If your personal information ever gets hacked, you’d hope to know immediately. But that’s not likely if you’re not paying attention.
“Different types of data are subject to different types of risks,” writes Thomas Stephens in the January/February issue of CPA Voice. “Accordingly, our detection mechanisms must recognize this reality.”
Personal hacks are different than corporate hacks. For instance, Stephens suggests establishing settings on your online financial accounts to send notifications to you to keep you aware of any changes in your accounts. For corporate hacks, it can be more complicated.
“When a hacker attempts to breach a corporate network, the effort is often directed to obtaining large volumes of data in the attack, instead of the data associated with a single entity, such as a customer or a team member,” Stephens says. “Many of the widely reported corporate breaches in the past 10 years – including Yahoo, Target, and Equifax – have involved more than 100 million records in each attack.”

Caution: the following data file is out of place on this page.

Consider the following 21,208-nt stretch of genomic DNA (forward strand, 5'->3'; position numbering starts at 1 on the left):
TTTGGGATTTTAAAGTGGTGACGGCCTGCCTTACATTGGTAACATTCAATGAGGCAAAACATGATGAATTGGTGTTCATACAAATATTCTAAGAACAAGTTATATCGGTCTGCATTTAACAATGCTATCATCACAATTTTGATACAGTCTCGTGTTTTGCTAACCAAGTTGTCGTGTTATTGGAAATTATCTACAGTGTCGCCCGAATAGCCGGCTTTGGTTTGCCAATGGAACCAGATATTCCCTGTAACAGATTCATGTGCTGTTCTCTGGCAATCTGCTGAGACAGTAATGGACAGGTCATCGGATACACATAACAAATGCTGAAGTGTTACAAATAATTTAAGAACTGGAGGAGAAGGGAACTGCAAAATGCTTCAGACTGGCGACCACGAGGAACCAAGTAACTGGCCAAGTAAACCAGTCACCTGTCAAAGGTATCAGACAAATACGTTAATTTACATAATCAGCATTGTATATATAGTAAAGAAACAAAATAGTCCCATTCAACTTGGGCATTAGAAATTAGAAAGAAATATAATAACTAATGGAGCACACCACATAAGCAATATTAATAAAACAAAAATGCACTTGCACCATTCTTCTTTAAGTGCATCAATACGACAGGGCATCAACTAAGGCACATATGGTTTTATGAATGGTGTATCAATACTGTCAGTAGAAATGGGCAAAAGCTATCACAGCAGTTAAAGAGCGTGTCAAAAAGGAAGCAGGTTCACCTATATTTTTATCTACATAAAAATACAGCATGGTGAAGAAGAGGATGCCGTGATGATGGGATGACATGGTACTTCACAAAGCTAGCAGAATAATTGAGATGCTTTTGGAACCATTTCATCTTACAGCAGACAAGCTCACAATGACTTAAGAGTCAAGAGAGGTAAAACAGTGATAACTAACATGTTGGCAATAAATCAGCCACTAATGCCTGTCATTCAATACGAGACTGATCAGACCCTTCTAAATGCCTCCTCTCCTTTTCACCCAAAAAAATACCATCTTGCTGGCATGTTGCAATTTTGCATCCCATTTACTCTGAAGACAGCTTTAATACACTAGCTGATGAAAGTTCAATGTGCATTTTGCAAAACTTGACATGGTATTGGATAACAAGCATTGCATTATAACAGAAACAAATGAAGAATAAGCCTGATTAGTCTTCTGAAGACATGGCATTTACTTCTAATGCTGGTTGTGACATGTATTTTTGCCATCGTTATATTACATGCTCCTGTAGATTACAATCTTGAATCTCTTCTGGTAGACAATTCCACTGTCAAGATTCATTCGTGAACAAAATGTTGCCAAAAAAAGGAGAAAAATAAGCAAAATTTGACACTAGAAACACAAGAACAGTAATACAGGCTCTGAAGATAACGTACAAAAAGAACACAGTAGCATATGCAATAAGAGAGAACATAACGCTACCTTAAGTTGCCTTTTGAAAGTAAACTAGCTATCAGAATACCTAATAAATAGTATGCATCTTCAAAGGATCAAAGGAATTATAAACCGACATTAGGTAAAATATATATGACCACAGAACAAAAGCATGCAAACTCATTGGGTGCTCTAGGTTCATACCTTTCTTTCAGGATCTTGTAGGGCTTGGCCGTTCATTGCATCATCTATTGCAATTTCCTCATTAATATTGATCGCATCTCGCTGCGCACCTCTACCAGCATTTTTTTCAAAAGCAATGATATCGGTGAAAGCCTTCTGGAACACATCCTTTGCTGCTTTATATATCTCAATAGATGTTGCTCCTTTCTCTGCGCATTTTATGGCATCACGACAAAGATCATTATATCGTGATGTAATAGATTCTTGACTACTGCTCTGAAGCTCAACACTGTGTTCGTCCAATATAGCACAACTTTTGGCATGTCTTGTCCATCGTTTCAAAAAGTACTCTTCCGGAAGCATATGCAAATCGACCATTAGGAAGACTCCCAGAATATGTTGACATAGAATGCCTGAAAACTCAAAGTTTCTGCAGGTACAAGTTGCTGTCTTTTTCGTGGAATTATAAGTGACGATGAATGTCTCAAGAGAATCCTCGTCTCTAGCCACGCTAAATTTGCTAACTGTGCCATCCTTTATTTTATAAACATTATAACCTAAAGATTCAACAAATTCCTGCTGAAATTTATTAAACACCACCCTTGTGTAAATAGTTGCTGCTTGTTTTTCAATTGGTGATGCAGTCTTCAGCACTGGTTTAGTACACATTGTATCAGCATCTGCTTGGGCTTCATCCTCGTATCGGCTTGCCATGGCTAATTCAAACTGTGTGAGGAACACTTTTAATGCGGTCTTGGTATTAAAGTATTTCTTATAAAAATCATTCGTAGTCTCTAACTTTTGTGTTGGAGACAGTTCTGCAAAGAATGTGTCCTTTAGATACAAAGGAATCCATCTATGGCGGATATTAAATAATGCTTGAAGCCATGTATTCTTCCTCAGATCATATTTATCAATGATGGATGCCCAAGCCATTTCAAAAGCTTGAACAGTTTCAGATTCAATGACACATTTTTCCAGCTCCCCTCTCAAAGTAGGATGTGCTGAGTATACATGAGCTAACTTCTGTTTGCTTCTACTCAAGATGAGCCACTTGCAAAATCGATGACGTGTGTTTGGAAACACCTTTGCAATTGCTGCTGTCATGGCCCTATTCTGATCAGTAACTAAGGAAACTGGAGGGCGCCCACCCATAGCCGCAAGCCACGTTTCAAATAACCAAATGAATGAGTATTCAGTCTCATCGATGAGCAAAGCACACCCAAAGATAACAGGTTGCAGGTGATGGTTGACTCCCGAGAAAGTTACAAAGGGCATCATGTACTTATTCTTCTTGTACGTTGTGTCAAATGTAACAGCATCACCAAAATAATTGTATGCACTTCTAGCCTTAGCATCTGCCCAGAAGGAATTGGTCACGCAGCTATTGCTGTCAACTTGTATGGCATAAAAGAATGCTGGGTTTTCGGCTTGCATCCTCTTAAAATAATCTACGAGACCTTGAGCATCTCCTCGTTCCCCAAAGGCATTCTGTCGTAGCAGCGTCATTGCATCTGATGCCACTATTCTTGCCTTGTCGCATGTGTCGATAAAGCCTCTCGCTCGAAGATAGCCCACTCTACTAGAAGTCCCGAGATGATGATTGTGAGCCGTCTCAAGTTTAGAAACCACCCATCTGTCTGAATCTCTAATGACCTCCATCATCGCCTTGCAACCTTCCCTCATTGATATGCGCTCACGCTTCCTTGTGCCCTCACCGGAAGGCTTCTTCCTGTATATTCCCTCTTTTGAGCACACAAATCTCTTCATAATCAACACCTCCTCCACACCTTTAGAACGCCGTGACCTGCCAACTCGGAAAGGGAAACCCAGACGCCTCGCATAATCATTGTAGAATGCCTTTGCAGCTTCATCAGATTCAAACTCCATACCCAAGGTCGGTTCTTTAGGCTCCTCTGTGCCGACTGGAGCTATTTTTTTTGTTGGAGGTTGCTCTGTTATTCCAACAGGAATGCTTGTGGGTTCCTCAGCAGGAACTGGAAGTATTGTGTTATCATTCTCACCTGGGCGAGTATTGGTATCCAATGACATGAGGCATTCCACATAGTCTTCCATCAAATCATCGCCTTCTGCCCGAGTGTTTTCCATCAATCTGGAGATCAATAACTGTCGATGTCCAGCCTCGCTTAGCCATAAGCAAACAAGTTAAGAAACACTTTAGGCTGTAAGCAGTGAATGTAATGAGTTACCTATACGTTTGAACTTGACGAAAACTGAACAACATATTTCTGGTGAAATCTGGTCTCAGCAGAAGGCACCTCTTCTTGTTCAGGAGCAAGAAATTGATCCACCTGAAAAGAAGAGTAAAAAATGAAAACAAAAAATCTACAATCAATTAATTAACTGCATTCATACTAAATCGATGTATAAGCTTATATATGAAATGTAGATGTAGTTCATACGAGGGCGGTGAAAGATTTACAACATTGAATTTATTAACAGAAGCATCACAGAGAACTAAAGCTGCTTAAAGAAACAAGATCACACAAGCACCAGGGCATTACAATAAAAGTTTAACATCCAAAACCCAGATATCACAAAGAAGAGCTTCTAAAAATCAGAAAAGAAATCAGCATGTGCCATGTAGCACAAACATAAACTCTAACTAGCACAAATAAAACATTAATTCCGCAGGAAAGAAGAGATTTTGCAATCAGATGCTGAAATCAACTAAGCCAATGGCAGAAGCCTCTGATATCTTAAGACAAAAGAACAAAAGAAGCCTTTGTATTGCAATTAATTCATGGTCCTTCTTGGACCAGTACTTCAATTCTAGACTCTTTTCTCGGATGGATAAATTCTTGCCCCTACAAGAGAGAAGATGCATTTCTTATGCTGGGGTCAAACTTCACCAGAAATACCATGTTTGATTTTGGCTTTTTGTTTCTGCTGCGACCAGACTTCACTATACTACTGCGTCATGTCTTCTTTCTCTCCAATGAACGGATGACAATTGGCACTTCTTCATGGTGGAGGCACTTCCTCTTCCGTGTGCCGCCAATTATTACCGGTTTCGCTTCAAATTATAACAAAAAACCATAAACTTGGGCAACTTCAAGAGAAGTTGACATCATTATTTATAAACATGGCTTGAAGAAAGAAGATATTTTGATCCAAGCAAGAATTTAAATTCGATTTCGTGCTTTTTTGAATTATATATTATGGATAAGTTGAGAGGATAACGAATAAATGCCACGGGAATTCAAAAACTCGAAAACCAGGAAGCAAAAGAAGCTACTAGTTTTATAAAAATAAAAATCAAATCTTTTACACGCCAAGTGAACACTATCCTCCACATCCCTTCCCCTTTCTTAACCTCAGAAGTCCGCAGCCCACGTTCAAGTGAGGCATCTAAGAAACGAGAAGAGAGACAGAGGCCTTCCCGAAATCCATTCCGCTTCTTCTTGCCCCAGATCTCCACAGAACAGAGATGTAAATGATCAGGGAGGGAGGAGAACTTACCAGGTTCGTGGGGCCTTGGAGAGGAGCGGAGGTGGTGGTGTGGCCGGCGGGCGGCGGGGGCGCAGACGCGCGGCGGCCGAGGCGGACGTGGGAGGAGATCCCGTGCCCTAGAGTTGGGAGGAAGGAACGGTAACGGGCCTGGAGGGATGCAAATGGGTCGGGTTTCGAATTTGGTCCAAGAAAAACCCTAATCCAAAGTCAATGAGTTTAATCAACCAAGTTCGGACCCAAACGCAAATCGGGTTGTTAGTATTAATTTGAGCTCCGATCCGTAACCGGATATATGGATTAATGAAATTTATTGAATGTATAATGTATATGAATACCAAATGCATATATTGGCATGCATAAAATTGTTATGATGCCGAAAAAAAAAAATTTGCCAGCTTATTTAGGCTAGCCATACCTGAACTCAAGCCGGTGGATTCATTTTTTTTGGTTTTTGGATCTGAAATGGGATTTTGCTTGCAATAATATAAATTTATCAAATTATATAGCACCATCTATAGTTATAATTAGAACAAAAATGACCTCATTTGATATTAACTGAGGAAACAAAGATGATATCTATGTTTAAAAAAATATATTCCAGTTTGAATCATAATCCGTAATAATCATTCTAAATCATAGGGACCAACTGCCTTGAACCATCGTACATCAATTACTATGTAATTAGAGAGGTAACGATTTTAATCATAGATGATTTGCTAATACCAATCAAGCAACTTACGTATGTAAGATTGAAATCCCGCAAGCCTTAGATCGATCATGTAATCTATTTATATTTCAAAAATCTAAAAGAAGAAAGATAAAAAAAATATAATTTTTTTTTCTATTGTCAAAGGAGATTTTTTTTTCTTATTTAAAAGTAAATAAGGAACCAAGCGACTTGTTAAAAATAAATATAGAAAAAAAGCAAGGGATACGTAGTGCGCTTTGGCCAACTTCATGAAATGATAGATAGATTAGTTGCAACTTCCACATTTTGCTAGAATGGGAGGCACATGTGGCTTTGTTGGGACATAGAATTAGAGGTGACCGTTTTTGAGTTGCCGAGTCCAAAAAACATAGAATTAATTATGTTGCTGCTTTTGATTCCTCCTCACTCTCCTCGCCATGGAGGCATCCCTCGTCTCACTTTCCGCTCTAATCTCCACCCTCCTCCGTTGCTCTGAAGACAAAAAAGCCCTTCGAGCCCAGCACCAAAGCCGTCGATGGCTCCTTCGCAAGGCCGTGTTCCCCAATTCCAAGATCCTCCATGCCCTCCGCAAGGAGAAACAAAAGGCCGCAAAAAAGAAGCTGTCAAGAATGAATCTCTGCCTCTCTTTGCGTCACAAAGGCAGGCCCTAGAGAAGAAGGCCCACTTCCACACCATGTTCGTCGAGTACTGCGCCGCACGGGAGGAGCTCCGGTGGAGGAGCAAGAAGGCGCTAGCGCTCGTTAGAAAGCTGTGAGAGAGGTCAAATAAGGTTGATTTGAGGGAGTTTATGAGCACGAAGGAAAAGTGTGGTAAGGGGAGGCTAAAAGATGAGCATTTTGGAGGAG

To learn more about the signs you or your company have been hacked, read the article online now.
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Every edition includes a 12-question self-assessment exam covering content from that issue. Receive a grade of 75% or higher and you’ll earn one hour of CPE credit in specialized knowledge.
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